A Sinister Subject
liril at gmx.net
liril at gmx.net
Sun Apr 8 11:37:40 EDT 2001
> Are left handers more prone to writers cramp like conditions if they
> twist thei r hands round to write? And does it lead to slower writing?
I suppose you get used to it. As I mentioned, I turn the paper, not my hand,
and I write fast and legible, and never had any problems with cramps or sinews
(and that's quite common with law students in Germany as we have to write many
long exams). But, as I read in a book about handedness, the best way is
(supposed to be) not to turn the paper, but rather hold the pen a bit
different and allow your writing to tilt to the left. I tried, and thought it
looked ugly, and apart from that I think I'm to old to change.
There are some interesting books about that issue, e.g. "The knot in the
brain" by Barbara Sattler. (German, and not translated afaik) about the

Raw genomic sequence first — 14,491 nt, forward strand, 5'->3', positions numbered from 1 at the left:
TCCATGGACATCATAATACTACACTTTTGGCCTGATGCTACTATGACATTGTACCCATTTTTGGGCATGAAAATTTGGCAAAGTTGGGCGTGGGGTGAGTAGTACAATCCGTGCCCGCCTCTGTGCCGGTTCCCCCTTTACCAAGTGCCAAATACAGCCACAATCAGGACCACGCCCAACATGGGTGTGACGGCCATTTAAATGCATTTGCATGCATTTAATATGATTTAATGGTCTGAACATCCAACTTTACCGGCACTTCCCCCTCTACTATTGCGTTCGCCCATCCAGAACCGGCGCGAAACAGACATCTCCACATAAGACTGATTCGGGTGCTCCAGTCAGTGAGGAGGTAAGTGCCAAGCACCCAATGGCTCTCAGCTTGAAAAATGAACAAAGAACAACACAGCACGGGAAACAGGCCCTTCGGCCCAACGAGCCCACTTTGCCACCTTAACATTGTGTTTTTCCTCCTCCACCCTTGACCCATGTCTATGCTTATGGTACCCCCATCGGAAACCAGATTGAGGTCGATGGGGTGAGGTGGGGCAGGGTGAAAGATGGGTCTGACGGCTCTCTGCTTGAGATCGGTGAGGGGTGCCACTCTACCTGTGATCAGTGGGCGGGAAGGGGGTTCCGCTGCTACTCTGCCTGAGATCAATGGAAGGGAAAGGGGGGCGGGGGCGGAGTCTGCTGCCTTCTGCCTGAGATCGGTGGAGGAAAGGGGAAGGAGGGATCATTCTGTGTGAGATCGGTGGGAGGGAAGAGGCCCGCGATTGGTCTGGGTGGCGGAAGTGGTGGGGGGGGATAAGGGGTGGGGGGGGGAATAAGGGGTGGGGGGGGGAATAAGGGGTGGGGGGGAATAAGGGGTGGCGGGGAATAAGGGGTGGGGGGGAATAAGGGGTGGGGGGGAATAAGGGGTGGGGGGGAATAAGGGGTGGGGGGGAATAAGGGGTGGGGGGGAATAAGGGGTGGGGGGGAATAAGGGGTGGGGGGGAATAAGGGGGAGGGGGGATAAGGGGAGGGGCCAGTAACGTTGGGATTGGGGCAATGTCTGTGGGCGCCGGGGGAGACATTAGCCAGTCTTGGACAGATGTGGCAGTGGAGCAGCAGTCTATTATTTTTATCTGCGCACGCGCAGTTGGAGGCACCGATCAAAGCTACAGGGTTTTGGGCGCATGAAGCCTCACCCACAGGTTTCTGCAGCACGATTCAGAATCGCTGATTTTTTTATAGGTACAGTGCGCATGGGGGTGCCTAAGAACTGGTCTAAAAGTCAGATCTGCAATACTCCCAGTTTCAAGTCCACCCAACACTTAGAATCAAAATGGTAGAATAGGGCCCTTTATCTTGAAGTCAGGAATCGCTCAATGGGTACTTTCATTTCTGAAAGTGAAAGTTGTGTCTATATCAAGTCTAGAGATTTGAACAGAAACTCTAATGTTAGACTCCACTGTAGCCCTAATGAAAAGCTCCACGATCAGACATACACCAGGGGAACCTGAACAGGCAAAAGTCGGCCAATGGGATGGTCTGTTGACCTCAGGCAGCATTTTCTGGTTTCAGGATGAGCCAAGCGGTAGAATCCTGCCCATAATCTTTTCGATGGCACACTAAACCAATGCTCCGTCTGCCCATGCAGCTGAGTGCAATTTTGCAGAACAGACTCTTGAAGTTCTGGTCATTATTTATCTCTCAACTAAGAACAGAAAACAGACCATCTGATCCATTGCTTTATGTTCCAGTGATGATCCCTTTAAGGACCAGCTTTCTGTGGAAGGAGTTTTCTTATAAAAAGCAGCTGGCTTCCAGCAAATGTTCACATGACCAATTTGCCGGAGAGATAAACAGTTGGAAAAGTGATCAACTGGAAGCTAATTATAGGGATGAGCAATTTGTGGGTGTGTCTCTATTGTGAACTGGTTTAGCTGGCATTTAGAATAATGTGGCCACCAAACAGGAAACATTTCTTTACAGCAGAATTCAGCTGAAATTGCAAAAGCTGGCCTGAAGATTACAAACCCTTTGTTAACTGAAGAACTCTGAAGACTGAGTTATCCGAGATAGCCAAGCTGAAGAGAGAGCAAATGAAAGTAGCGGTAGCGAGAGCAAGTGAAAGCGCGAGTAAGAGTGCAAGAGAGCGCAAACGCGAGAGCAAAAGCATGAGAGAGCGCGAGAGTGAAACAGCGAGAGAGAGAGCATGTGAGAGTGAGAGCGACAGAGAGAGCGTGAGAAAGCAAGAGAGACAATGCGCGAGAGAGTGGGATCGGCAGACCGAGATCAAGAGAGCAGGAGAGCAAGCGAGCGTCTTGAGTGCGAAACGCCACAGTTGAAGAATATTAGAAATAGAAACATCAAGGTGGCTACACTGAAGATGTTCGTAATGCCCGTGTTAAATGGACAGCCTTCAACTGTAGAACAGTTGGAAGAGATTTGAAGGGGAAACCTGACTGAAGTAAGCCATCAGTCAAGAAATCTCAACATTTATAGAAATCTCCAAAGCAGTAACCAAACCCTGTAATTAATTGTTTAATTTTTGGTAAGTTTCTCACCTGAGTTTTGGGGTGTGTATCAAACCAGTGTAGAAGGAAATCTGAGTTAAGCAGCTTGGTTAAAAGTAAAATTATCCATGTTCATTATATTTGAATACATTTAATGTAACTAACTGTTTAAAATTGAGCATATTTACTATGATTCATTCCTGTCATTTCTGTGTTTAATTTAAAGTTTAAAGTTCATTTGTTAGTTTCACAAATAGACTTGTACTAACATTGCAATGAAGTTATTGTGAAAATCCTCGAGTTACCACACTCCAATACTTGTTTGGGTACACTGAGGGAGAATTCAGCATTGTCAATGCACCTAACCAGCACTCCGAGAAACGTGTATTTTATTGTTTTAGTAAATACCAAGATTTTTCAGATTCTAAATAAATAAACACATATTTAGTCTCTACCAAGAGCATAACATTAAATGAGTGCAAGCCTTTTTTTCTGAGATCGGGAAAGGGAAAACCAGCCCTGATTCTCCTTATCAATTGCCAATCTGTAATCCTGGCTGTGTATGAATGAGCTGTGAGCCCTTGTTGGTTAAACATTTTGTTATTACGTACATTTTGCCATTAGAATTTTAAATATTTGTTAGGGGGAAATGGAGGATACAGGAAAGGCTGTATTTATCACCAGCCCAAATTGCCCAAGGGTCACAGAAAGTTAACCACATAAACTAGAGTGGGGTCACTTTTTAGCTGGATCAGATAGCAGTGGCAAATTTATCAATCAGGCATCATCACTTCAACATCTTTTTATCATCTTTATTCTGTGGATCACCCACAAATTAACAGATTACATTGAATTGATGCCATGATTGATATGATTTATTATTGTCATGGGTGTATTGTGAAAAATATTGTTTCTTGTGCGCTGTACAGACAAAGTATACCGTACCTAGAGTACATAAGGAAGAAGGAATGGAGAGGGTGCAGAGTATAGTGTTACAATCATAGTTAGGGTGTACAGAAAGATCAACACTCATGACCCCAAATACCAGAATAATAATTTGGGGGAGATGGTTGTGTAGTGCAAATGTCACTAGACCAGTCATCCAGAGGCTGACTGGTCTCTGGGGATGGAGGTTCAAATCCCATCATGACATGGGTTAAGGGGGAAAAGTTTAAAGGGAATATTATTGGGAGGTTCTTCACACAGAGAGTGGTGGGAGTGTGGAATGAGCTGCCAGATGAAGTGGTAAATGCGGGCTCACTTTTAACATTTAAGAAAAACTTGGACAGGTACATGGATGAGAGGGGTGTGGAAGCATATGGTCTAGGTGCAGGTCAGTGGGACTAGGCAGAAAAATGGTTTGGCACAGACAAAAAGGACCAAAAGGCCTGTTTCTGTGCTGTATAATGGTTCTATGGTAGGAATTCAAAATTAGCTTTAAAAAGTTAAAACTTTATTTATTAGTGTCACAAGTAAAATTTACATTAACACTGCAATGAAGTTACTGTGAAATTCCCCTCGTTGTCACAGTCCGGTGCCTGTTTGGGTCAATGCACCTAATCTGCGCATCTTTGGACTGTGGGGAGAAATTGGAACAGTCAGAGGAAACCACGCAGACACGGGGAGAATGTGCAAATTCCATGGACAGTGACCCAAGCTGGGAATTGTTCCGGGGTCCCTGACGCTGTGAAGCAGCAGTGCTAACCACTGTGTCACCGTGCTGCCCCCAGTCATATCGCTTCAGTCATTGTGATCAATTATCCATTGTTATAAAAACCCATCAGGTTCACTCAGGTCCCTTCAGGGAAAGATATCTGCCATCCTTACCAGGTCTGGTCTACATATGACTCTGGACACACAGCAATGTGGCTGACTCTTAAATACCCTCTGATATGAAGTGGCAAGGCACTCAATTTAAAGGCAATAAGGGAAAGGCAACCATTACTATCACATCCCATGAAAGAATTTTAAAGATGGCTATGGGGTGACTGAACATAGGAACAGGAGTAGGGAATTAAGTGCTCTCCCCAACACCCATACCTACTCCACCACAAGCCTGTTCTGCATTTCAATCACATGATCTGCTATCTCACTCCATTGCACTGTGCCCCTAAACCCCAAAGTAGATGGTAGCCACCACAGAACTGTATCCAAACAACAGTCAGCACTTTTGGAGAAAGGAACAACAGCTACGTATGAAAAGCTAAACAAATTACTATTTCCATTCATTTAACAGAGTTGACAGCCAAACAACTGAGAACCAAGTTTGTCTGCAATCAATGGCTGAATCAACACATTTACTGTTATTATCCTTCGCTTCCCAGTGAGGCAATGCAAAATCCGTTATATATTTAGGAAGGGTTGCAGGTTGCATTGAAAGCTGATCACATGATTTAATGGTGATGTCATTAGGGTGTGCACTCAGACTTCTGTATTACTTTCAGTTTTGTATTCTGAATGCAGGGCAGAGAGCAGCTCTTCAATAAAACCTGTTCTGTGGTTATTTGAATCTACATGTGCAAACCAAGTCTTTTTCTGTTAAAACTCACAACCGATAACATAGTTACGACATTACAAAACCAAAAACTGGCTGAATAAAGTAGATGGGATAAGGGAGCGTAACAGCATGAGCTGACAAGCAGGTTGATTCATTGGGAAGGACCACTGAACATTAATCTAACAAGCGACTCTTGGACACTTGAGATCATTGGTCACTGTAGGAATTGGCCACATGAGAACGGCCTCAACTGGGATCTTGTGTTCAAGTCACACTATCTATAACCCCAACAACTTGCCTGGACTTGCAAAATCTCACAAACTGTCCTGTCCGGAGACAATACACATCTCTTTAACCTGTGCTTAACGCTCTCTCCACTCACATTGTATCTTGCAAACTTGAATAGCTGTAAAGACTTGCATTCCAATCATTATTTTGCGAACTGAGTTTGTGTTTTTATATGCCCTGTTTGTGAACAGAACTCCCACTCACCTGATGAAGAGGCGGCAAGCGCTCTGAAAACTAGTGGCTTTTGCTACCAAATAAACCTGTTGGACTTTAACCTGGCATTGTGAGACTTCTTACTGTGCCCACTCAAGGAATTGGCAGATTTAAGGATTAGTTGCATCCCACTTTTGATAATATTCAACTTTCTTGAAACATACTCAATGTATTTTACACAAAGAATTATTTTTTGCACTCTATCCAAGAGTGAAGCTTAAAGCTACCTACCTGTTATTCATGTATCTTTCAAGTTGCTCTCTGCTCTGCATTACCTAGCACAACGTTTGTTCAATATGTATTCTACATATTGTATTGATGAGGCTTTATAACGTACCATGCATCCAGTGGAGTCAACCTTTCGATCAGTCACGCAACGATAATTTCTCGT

problems lefties can get when forced to use the right hand (among them memory
troubles and stuttering). She also discusses in which cases one should "change
back". I found "Everything with the left hand" by Rik Smits very enjoyable.
The original is dutch, I think. It contains lots of interesting theories about
handedness, as well as anecdotes. "Left-handed people exist to make the life
of neurologists more difficult" (or something like that), because the origin
is still not totally explained. It happens, e.g., that of identical twins one
is lefthanded and the other not, which is something of a blow to the genetical
About the direction of writing: some lefthanders can do mirror wrinting
without difficulties (Leonardo da Vinci is just a famous example). I can't
now, but when I started to write, I did this. My mother would write my name
correctly, and I would try to copy it and mirror it instead. And I couldn't
see the difference. I also had trouble with the number 9...
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